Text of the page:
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1970-1995 Range Rover Classic
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42 Posts
Discussion Starter #1 (Edited by Moderator)
Hi all,

My 1990 RRC had been experiencing a rich running condition so used the RAVE to evaluate codes that popped up on the display. Initially, I had a code 17 and when I checked the throttle position sensor the idle position voltage was reading low. I adjusted the TPS in it's "ears" and got it into range and the code 17 cleared. Next up was code 44 for the driver's side O2 sensor. I ordered a couple of sensors and while I waited, I checked the voltage, resistance and amperage on the other fuel injection components. Everything was in spec.

When the O2 sensors arrived I replaced both. Immediately on start up I noticed that the exhaust was much leaner and with a 100 mile trip verified that mileage was back up around 12 mpg from about 10 mpg. After driving for any period of time I am continuing to get codes 44 or 45 (driver's or passenger's side O2 sensor) I realize this is likely due to a vacuum leak, so I've been searching to see if I can find it. I have taken the stepper motor out and slapped it around a little - but it seems to be giving good IAC service in any event. I've pulled the vacuum lines off of the plenum and plugged them to see if I get any difference. I still get the O2 sensor fault codes. The truck idles great most of the time, and pulls a steady 18" of vacuum at idle.

What I have experienced is that once the truck is up to operating temperature the idle will stumble briefly with the idle dropping from 750 rpm down to about 300 and then will hunt while it tries to recover. It will eventually recover, but it will do this stumble routinely when driving around - especially when coming down from highway speed to a stoplight etc.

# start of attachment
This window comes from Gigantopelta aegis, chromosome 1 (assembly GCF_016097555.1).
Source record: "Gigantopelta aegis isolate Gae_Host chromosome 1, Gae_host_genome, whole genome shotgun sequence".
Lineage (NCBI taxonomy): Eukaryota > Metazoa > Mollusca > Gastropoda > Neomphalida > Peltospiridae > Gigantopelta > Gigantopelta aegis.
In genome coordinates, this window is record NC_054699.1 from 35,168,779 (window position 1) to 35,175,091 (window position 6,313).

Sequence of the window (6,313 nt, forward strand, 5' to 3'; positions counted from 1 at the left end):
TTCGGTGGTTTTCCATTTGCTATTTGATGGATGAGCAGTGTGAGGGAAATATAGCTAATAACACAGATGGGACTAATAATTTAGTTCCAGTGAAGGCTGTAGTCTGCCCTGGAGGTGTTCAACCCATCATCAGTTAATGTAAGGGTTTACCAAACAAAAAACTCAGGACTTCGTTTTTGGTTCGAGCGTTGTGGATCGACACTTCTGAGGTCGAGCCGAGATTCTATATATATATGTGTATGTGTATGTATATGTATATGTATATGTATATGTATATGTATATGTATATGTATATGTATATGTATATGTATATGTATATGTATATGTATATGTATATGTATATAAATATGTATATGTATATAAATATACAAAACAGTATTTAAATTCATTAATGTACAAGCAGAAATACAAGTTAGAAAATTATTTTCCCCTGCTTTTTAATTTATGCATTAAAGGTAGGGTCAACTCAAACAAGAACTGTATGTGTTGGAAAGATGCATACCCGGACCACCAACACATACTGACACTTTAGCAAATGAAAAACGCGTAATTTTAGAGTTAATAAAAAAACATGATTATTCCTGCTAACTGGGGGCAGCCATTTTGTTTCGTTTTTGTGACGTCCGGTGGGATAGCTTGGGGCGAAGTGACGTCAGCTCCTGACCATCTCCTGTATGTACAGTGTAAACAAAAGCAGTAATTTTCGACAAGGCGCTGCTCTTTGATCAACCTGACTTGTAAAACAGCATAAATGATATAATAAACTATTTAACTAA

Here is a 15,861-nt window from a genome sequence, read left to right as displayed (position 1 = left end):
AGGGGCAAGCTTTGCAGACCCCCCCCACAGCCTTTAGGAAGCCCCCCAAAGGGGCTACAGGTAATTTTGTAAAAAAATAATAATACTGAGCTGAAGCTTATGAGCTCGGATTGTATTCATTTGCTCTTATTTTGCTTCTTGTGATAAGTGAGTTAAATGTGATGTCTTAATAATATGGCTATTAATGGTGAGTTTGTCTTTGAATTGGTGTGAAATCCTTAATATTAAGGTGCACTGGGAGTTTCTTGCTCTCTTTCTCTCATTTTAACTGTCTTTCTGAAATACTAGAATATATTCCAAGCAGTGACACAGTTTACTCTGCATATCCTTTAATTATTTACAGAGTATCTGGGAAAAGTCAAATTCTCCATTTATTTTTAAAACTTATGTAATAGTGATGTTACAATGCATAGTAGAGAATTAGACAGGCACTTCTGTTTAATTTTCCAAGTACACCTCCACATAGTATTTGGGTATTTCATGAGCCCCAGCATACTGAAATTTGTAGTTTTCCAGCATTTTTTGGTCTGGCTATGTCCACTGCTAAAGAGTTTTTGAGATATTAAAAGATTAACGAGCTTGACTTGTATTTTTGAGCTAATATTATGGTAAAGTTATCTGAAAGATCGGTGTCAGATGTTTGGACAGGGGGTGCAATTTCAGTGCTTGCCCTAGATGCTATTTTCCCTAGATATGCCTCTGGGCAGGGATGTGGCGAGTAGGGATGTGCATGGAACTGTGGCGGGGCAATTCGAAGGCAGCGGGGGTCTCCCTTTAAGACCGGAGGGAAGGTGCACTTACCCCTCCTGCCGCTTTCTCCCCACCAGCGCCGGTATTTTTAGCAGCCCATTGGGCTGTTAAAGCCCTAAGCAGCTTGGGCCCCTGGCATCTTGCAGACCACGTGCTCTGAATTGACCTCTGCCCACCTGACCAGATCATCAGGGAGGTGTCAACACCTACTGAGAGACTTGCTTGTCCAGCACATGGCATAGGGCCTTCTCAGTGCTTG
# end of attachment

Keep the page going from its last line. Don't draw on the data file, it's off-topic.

I converted this truck to a Pertronix distributor and coil some time ago - eliminating the amplifier and stock distributor issues.

What's interesting is that the idle issue doesn't occur until the thermostat opens (engine reaches operating temp). It's almost as though one of the components is reacting to the change, but I can't figure out which.

Thanks in advance for any clues.


-.b
 

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I believe the vacuum leak is at where the throttle body attaches to the intake if no gasket is present
I think after it warms up the expansion causes it to leak
 

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You might also want to clean your actual intake/butterfly area. even the smallest of carbon on the closing area will throw the idle off once it warms up. You won't notice when the engine is cold.
 

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1970-1995 Range Rover Classic
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42 Posts
Discussion Starter #4
Thanks all for the suggestions. I just use a very thin film of blue RTV for gasket material when putting the plenum and throttle body on the intake - I've never seen a gasket used in these positions on the Rover V8. I have a few spare assemblies so I can run one through the parts cleaner and switch out dirty parts for cleaner ones. The act of disassembly and re-sealing may be the trick.

-.b
 

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1995-2002 Range Rover Classic
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1,413 Posts
since you're lifting the plenum, re-torque the intake manifold bolts they tend to loosen and of course your idle suffers and you show false air.
another point of leaks is the intake boot, if it is the original it may have fissures which widen as under hood temp rises.

use some carb cleaner while running, spray around intake. if idle rises suspect that area. with new 02 sensors, on 14cux disconnect battery to reset adaptations.
 
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